Two PhD-positions in Ultrafast Spectroscopy and Theoretical/Computational Chemistry are available
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Within the project “Self-assembly pathways of an artificial light harvesting complex”, funded by the Dutch Research Council (NWO), two PhD positions are available at University of Groningen (the Netherlands). The aim of the project is to study how thousands and thousands of molecules organize themselves into highly-ordered functional structures without external guidance. The key to elucidating self-assembly intermediate stages and their kinetics is to confront the spectroscopic data with those predicted theoretical calculations. As such, the project implies strong collaboration between the two PhDs when the theoretical and experimental activities are cross-fertilized to reach the project goals. PhD students will be enrolled in the Groningen Graduate School of Science and Engineering .
Position 1: “2D spectroscopy of the molecular self-assembly”
The project aims at using a combination of microfluidics and advanced optical spectroscopy to obtain the two-dimensional (2D) spectra of self-assembled species. Microfluidics settings will project self-assembling kinetics onto the coordinate along the microfluidics channel. The optical properties of the intermediate species will be interrogated by 2D spectroscopy which – together with theoretical modelling – allows accurate retrieval of the structural information.
The PhD student will gain experience in designing of microfluidics cells and applying two-dimensional correlation spectroscopy to reveal different stages of molecular self-assembly. The position will be embedded within the Optical Condensed Matter Physics group of the Zernike Institute for Advanced Materials.
Position 2: “Modelling 2D spectra of molecular self-assembly”
The main goals of this project are to unravel the spectral signatures of self-assembly intermediates by combining molecular dynamics simulations (MD), time-dependent density functional theory (TD-DFT) and advanced spectral simulation techniques. From MD structural intermediates will be predicted, the electronic states will be obtained through TD-DFT calculations, which serves as input for an efficient mapping procedure to predict the two-dimensional spectra of the intermediates. The predicted spectra – together with the experimental data – allow unraveling the self-assembly pathway.
The PhD student will gain experience in multiscale modelling approaches for predicting and interpretation of two-dimensional correlation spectroscopy of self-assembly processes. The position will be embedded within the Theory of Condensed Matter group of the Zernike Institute for Advanced Materials.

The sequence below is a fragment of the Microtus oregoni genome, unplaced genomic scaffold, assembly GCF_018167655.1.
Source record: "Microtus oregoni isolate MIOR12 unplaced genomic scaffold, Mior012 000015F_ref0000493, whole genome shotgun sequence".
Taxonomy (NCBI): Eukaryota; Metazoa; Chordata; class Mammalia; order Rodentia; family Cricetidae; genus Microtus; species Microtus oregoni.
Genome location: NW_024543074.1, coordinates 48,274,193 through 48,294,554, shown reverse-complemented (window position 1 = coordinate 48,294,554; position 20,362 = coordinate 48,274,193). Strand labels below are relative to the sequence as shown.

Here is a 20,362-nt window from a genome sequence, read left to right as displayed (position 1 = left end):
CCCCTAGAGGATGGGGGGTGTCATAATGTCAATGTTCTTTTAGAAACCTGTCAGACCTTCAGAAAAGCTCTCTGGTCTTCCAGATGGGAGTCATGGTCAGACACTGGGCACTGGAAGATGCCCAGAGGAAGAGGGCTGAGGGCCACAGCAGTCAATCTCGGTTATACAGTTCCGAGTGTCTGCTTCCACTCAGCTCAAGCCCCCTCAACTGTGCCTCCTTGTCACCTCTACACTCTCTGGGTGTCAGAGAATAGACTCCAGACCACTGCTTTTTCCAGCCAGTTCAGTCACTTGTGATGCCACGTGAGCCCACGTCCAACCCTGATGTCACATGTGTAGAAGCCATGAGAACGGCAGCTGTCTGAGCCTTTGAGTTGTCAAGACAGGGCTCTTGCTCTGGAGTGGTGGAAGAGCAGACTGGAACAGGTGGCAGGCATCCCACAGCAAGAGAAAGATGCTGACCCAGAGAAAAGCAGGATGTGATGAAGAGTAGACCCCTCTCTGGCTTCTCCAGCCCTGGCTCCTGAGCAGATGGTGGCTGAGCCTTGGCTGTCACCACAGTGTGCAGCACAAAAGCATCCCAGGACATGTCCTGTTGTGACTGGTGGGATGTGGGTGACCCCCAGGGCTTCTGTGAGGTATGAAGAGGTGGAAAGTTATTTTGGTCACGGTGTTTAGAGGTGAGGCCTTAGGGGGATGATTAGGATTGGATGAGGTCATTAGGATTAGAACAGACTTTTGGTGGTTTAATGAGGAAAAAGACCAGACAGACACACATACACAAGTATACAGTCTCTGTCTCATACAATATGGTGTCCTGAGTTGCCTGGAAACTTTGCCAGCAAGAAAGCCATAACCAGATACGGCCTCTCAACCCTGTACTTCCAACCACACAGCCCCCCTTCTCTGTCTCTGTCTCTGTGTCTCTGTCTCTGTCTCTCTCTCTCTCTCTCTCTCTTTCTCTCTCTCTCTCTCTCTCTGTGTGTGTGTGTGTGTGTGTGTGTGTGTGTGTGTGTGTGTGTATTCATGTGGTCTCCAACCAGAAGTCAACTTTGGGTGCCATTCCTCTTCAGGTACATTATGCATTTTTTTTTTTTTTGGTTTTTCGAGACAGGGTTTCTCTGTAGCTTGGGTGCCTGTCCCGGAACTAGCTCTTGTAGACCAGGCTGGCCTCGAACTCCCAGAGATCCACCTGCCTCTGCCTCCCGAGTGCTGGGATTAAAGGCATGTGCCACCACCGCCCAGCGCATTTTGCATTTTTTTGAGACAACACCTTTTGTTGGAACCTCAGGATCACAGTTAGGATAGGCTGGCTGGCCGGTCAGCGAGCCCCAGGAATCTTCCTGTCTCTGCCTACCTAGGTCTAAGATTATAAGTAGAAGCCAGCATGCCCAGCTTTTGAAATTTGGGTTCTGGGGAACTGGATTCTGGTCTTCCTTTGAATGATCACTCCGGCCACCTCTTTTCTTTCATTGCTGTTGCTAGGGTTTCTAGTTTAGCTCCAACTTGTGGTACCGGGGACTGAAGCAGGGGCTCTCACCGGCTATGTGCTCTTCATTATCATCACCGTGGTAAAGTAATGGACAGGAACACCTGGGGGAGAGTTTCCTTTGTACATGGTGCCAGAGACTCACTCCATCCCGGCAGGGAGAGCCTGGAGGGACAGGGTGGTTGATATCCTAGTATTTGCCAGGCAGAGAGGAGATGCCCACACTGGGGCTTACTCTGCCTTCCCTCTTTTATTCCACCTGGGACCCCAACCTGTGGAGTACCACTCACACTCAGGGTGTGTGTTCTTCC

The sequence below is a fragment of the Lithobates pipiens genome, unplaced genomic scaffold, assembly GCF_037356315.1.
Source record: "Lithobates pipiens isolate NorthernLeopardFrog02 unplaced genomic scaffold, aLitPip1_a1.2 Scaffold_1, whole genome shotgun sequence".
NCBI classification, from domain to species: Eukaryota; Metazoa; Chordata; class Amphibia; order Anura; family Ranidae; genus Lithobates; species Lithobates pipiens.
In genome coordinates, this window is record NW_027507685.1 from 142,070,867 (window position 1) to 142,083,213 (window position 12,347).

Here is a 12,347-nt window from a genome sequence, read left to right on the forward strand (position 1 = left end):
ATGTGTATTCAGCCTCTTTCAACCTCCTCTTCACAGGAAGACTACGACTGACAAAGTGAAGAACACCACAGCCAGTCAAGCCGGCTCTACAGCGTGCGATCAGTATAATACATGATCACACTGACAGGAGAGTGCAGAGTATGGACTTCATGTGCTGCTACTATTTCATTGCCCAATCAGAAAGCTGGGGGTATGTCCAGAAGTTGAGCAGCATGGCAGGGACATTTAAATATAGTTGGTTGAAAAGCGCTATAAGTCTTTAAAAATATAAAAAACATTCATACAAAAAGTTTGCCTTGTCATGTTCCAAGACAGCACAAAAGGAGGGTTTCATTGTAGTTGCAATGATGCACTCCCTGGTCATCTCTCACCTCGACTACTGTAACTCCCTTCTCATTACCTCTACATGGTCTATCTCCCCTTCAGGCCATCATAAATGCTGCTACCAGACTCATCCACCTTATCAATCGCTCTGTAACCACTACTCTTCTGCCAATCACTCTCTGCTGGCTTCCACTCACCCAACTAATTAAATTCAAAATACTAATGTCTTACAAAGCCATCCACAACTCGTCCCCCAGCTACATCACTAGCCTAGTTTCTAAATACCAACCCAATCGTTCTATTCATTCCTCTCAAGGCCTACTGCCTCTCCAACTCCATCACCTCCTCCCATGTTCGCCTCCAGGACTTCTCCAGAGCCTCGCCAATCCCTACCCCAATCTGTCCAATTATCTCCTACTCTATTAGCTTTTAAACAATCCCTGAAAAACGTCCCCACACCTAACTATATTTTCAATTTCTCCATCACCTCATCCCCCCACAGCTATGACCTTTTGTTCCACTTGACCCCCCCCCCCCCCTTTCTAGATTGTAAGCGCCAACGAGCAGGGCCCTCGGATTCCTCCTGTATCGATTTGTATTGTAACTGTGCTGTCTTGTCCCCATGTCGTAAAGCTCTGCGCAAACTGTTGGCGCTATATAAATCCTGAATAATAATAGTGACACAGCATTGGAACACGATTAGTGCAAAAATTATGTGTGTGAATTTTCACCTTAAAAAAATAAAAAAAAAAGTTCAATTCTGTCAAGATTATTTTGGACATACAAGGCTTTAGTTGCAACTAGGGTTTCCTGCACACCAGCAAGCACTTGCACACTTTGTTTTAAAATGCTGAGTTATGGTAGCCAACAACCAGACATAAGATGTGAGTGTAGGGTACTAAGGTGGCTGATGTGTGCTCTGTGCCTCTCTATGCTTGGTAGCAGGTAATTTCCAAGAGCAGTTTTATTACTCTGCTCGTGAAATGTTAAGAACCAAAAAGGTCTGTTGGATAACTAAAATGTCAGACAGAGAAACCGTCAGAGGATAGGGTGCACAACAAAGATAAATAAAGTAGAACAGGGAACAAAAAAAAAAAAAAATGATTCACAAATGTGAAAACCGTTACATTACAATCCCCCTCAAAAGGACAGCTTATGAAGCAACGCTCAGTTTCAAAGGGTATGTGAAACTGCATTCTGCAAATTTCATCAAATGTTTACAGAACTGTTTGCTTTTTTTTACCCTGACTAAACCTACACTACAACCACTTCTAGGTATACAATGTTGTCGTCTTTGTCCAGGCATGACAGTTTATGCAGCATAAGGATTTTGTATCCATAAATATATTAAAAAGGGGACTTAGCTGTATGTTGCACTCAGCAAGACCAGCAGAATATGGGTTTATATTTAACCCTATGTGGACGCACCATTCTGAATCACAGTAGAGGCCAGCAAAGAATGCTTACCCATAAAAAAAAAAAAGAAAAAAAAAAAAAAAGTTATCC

- Successful candidates will first be offered a temporary position of 1 year with the option of renewal for another 3 years, with a qualifier in the 1st year
- Salary ranging from ~€2300,- gross at the start to ~€3000,- gross in the 4th year
- Excellent benefits including a holiday allowance of 8% of the gross annual salary, a year-end bonus of 8.3% and a solid pension scheme
- Stimulating scientific environment with enthusiastic colleagues
- A number of training programs for additional education, supervision and soft academic skills
- A high degree of responsibility and independence, but also interactions and discussions with colleagues
- Exciting teaching opportunities (up to ca. 10% of the time)
- You are highly motivated and an enthusiastic researcher
- You have an MSc degree in Physical Chemistry, Physics, Chemistry or equivalent
- You have a keen interest and strong skills in fundamental Physics/Theoretical Chemistry research
- You are a team player who enjoys making bridges between theory and experiment
- You are fluent in English
Information and application
Please provide an application/motivation letter, emphasizing your specific interest and motivation to apply for this position, a detailed CV, contact details of at least 2 referees, academic transcripts of B.Sc. and M.Sc. education, in a single pdf file. An (online) interview will be part of the selection procedure.
Send the application package to:
The University of Groningen (UG) was founded in 1614, making it the oldest university in the Netherlands after Leiden. It is the 3rd largest university in the Netherlands, with over 33,500 students, 450 professors and 5000 employees. UG brought forward 2 Nobel Prize winners: Zernike (1953) and Feringa (2016). RUG is placed in the top 100 universities worldwide according to four international ranking tables.Within the UG, the Zernike Institute for Advanced Materials (ZIAM) has ranked 4th world wide in terms of citations and impact in Materials Science (Thomson Reuters, 6/2011) and 9th in the THE ranking in Materials Science (1999-2009). Its approximately 250 physicists, chemists, and biologists work together on fundamental leading-edge research in materials science. In the national evaluation in 2010 the Zernike Institute was ranked "exemplary".
Groningen is a vibrant, one thousand year old city in the North of The Netherlands. It combines a rich academic tradition with an attractive city life, characterized by culture, history, and an exciting social scene. Groningen is tailored around students who comprise around one-third of the city's residents. Groningen is popularly referred to as "The World Cycling City" because of integrated, labelled bike paths all around the city.